ICANN manages a list of different top-level domains specific to varying geographic regions. The guidelines these country code top-level domains (ccTLDs) follow (examples: .us (USA), .ca (Canada), or .mx (Mexico), are individually determined by their respective countries, leading to some substantial differences in how they are managed. But what other ccTLDs are out there? And what are the...
The term “fully qualified domain name”, FQDN for short, refers to the complete and unique address of an internet presence. It consists of the host name and the domain, and is used to locate specific hosts online and access them using name resolution.
The structure of an FQDN is predefined by the domain name system (DNS). The names of the individual levels in the domain name area are called “labels” and are separated from one another by dots. Each label must consist of 1 to 63 characters and the total FQDN may not exceed 255 characters in total. Only letters, numbers, or dashes can be used. Each label has to have either a letter or a number at the beginning.
The fully qualified domain name consists of three or more labels: The top level domain, the domain names, optional subdomains, and the host name. If a domain name doesn’t specify all of the labels that are required for the FQDN, then this is called a “Partially Qualified Domain Name” (PQDN). This often means that only the host name is given. The generic name or the FQDN and its IP address is the “Fully Qualified Host Name” (FQHN).
In the following, learn exactly how the fully qualified domain name is structured.
FQDN stands for fully qualified domain name. The FQDN represents the absolute address of the internet presence. “Fully qualified” refers to the unique identification that guarantees that all of the domain levels are specified. The FQDN contains the host name and domain, including the top level domain, and can be uniquely assigned to an IP address.
Structure of the FQDN
If you want to better understand the naming hierarchy of the FQDN, then it makes sense to look at the structure of an FQDN from right to left. The further right a label is located, the higher it lies in the tree diagram representation of the hierarchy. On the highest hierarchical level you’ll find the root label, also called the null label, or the “root” of the DNS system. It consists of a blank area, and so is only expressed by a full stop, or dot. In browsers today, it’s not necessary to enter this dot anymore, since the browser will add it itself.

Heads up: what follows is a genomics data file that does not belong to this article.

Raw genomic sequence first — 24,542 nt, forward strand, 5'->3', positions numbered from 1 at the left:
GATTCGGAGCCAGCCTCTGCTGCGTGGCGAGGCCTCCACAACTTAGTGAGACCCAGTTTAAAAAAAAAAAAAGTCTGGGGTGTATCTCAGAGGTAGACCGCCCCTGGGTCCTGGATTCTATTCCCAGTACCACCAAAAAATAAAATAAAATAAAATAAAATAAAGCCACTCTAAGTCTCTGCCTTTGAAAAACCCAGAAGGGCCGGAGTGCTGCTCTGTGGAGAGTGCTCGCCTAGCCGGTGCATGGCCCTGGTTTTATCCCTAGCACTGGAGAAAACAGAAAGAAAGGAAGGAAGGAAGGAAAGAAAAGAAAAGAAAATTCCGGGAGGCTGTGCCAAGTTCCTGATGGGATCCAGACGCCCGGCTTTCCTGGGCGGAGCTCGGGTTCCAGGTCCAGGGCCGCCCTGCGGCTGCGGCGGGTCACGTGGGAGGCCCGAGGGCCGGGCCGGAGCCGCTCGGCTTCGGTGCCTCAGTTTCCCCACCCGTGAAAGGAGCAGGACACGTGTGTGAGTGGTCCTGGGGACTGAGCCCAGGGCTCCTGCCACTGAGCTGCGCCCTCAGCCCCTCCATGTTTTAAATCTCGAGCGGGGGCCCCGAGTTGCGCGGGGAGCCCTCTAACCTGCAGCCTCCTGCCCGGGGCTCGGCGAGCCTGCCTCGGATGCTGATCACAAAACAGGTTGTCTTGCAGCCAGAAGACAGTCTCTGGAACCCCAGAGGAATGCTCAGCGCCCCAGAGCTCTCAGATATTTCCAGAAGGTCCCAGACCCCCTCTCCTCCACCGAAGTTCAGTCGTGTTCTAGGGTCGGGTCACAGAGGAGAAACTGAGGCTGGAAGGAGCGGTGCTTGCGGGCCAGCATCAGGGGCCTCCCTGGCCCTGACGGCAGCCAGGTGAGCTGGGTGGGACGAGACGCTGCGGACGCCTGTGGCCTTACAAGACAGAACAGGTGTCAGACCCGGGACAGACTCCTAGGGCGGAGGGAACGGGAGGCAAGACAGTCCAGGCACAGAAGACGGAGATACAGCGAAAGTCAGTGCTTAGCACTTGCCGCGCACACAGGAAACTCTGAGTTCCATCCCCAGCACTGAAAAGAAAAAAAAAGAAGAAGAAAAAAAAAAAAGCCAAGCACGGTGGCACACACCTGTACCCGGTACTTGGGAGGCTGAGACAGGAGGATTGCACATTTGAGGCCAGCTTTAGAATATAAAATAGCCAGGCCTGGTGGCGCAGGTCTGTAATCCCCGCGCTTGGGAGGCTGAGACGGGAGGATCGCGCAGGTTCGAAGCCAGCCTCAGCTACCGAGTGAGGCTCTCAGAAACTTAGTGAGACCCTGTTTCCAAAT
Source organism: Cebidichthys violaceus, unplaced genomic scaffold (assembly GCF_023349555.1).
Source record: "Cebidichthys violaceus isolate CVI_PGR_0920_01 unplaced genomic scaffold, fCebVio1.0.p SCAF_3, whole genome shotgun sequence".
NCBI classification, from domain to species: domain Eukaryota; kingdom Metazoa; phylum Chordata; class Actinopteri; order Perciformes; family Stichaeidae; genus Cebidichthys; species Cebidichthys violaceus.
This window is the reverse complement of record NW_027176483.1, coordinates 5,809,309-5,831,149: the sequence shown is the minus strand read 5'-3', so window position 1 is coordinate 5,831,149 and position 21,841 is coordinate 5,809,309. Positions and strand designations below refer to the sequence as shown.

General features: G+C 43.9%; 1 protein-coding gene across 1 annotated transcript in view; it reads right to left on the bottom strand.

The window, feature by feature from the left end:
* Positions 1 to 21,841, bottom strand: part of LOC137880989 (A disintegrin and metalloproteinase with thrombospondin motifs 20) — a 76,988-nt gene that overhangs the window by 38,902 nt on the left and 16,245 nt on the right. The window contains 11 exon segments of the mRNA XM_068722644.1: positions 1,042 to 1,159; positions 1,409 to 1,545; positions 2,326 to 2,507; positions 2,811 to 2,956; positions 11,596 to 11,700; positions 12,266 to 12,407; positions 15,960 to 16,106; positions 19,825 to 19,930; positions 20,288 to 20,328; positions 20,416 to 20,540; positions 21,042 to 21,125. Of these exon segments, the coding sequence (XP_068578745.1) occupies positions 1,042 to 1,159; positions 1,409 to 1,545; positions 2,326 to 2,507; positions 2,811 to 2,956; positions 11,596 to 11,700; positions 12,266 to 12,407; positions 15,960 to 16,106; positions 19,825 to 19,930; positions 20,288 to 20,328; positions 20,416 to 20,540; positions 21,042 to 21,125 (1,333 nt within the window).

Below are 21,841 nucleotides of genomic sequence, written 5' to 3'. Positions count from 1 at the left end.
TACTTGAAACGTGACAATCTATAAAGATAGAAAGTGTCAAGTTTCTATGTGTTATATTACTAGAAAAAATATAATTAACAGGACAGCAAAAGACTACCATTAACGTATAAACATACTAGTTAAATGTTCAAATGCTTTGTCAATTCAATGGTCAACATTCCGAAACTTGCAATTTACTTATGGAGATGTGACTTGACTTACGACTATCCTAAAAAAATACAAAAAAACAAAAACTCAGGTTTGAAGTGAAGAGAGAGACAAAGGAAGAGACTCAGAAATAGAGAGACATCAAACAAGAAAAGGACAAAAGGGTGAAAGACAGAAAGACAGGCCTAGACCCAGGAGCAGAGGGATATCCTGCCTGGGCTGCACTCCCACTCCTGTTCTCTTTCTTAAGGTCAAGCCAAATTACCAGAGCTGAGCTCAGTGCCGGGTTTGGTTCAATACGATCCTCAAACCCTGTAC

On the next highest hierarchy level is the top level domain, for example “com”, “org”, or “ca”. To resolve the address, the name server searches through the directory of the given TLD for the domain on the next hierarchy level. Once this is identified, the host whose host name is listed in the lowest label is contacted to access the given site.
Example of an FQDN
The following example clarifies the structure of a fully qualified domain name:
In a name server’s directory, the dot on the far right is always included in the FQDN.
The root label after the dot remains empty. The top level domain in our example is the country-specific top level domain “.ca”. Country-specific TLDs are also gathered under the abbreviation ccTLD for “country code top level domain”. These are different than generic TLDs like .com or .org, which are referred to as gTLD (for “generic top level domain”). After the top level domain comes the domain name, also called the “second level label” or “second level domain”. In our example, this is “IONOS”. On the far left, we have the host name as the third level label: In our example, “hosting”.
Between the second level domain and the host name you can add additional labels for subdomains that refer to the sub areas of the domain and are called “third level domains”, “fourth level domains”, and so on. Their number is only limited by the maximum allowed total length of 255 characters for the FQDN. One example: In the fictitious FQDN hosting.example.ionos.ca, “example” would be a subdomain of “ionos.ca” and “hosting” would again be the host name.
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Look up the FQDN in Windows
In Windows, you can find the FQDN of your computer under the label “Full computer name”. To identify this in Windows 10, simply enter the term “Control panel” in the Windows search bar. Click on “System and security” and then on “System”. In the second to last section of this page, you’ll find the full computer name of your device, which consists of the specified computer name (host name) and the domain. If the computer isn’t connected with a domain, then only the local host name will be displayed. In Windows 7, you can access this display by right-clicking on “Computer” in the start menu and then selecting “Properties”.
You can also display the FQDN over the command line in Windows. To do this, enter the following line and press enter:
This will then display your FQDN. If your computer isn’t connected with a domain, then only the unmodified variable “%USERDNSDOMAIN%” will be displayed after the computer name.
Find out the FQDN in macOS
Given that your computer is connected to a domain, you can get a display of the FQDN of your macOS device if you enter the following line into the terminal and confirm by pressing enter:
Find out the FQDN in Linux
In Linux, enter the same command into the terminal as previously named for macOS:
Alternatively, you can also use the following command:
After pressing enter, the FQDN will be output. If it’s not connected with a domain, then only the host name will be displayed.